Read About Baby Leopard Gecko

Baby leopard geckos are gentle, long-living and easy to care for reptiles that make wonderful pets. Everything you need to know about them is contained in this article.

Baby Leopard Gecko - Facts

  1. Description:

    Leopard geckos are native to the countries of Pakistan, Afghanistan and Iran. They get their name from the leopard-like spots that cover the body of the adult reptiles.
  2. Varieties:

    Some varieties of leopard gecko are giant high yellow, carrot tails, blizzards, albino and tangerines. The main difference in variety is the color of the skin. Some geckos have no spots at all.
  3. History:

    Leopard geckos are from the subfamily Eublepharinae. They have been breeding in the wild for thousands of years.
  4. Physical Traits:

    Depending on the variety, leopard geckos may have a lot of spots, or no spots at all. They grow to be about eight inches in length, and weigh between five and eight ounces. Baby geckos do not have spots, but get them as they mature.
  5. Other Defining Characteristics:

    It is difficult to tell the sex of leopard geckos, as they are extremely similar in appearance. However, a female gecko has one long bulge at the base of the tail, and the male this bulge is divided in two.
  6. Habitat:

    Leopard geckos are best housed in fish aquariums with locking lids. A good rule of thumb is ten gallons of space for each gecko. Acrylic tanks should not be used, as the heat lamp needed to keep the gecko warm will melt the acrylic. Paper towels, walnut-shell bedding, or carpet are good types of bedding for geckos. A "hide" should also be available, as this is where the gecko will sleep. They also enjoy grapevines or similar things to climb on. Geckos feed on live crickets and mealworms.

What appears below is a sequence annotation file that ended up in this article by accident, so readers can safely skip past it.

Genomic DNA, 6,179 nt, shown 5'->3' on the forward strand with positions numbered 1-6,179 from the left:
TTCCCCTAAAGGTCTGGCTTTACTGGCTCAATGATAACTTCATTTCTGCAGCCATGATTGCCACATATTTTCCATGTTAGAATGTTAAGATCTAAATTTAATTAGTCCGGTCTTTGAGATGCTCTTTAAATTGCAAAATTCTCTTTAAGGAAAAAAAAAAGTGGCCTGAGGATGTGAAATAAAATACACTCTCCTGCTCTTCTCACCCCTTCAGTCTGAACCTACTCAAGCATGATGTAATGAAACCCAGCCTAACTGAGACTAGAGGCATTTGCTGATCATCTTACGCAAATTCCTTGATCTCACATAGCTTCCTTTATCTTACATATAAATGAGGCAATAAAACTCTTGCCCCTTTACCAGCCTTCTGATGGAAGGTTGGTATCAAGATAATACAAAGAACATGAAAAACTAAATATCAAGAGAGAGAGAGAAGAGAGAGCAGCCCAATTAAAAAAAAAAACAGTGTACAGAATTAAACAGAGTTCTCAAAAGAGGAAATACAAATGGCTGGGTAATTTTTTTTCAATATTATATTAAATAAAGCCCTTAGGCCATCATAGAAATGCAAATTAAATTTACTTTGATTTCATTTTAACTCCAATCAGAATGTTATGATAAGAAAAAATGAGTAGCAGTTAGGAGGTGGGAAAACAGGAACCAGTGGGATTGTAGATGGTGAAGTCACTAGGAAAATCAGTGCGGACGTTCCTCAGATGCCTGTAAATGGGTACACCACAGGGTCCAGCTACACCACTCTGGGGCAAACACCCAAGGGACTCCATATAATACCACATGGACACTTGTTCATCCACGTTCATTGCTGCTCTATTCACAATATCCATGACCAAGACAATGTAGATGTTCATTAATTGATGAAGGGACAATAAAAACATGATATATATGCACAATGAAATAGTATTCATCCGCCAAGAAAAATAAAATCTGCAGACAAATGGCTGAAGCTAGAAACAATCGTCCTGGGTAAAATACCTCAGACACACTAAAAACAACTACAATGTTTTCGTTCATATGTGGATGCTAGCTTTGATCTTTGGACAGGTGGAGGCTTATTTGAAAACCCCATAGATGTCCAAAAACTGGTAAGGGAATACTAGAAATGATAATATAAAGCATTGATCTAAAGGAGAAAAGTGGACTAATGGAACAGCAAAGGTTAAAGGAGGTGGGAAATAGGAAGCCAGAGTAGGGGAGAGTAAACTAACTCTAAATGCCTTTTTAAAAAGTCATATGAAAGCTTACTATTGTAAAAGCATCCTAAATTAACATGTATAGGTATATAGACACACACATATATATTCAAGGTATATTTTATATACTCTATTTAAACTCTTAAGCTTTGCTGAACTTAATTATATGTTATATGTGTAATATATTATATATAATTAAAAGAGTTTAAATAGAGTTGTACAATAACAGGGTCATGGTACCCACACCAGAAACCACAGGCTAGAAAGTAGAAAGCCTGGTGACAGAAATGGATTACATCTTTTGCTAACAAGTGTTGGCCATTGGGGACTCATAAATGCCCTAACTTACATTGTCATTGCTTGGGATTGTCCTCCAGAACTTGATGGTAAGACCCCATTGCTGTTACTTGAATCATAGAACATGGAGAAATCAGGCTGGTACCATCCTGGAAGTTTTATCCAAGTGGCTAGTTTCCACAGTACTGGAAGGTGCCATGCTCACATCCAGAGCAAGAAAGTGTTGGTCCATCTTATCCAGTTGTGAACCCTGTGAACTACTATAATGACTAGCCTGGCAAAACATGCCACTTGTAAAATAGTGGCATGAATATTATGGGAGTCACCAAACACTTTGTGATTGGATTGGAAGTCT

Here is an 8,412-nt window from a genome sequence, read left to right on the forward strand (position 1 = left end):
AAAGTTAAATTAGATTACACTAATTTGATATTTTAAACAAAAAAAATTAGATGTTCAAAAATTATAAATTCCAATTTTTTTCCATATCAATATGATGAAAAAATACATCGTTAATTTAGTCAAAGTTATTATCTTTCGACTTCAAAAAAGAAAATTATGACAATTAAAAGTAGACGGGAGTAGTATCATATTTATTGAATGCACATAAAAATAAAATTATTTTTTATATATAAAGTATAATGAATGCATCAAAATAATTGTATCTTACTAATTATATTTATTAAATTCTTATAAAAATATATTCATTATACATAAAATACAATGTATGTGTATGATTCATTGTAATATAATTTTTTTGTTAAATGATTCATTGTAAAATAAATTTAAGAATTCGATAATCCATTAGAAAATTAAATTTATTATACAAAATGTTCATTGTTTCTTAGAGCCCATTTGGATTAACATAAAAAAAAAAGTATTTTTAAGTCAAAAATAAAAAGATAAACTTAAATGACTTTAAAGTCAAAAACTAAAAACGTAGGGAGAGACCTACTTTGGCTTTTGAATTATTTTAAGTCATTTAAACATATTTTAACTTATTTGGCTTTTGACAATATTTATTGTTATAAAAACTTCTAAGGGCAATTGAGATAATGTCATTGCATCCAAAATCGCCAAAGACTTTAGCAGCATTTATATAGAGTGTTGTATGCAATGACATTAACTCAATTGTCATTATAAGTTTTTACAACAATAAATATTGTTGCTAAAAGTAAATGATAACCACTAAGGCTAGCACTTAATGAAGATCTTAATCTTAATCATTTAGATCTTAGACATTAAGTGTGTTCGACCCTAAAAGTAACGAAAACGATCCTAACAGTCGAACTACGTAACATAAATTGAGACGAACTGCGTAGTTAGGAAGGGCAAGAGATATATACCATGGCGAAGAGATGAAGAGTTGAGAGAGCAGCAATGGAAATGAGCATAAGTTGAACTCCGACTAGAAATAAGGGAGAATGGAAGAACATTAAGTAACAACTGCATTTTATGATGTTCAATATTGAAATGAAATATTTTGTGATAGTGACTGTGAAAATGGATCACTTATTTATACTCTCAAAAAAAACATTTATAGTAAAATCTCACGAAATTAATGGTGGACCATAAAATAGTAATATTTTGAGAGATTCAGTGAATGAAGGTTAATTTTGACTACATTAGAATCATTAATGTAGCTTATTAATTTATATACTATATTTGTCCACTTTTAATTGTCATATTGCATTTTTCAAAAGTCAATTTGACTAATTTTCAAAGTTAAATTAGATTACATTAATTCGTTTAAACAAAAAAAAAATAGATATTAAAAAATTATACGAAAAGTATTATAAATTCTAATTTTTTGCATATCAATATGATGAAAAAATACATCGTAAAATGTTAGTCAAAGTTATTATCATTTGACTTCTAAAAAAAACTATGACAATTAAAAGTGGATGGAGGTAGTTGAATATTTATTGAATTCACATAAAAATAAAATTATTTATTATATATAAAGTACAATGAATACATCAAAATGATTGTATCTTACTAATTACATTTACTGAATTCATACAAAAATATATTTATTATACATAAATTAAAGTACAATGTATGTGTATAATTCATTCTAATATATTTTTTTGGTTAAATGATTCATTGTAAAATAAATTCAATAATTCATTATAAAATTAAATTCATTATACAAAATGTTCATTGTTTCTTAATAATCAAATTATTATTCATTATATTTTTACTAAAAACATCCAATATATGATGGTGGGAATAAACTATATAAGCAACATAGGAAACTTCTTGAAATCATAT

Baby Leopard Gecko - Concerns

  1. Benefits:

    Leopard geckos are easy to care for, and can live for up to thirty years. It is also rare for leopard geckos to bite.
  2. Liabilities:

    Geckos lose their tails occasionally if they fight with other geckos in the aquarium. This is natural, but since fat is stored in the tail, a gecko may die unless it is fed consistently and kept warm.
  3. Health Issues:

    Leopard geckos are naturally deficient in vitamin D3, which is found in calcium. Calcium powder is a good way to provide this vitamin. Otherwise, leopard geckos do not generally have many health problems.
  4. Specific Care Needs:

    Geckos enjoy being handled, and will often perch on your shoulder. They should be fed as many crickets or mealworms as they will eat at one time.
  5. Reaction to Children and other Pets:

    Leopard geckos are good with children, as long as the child handles the reptile very carefully. Young children should be supervised when around reptiles. Other pets should not be allowed access to the gecko.
  6. Special Household Needs:

    Be sure that children and pets cannot get to the gecko unless you are there to supervise, to avoid injury to the gecko.

Baby Leopard Gecko - How to Choose

  1. What to Look for:

    A healthy leopard gecko should be alert, with bright eyes. The tail should not be skinny, because it may not have been fed properly.
  2. Supplies:

    Besides the aquarium, a gecko needs a "hide", where it can go to escape stress and to sleep. Bedding is needed, along with crickets or mealworms (and occasionally wax worms) for food.
  3. Expense:

    Leopard geckos are available for around thirty dollars.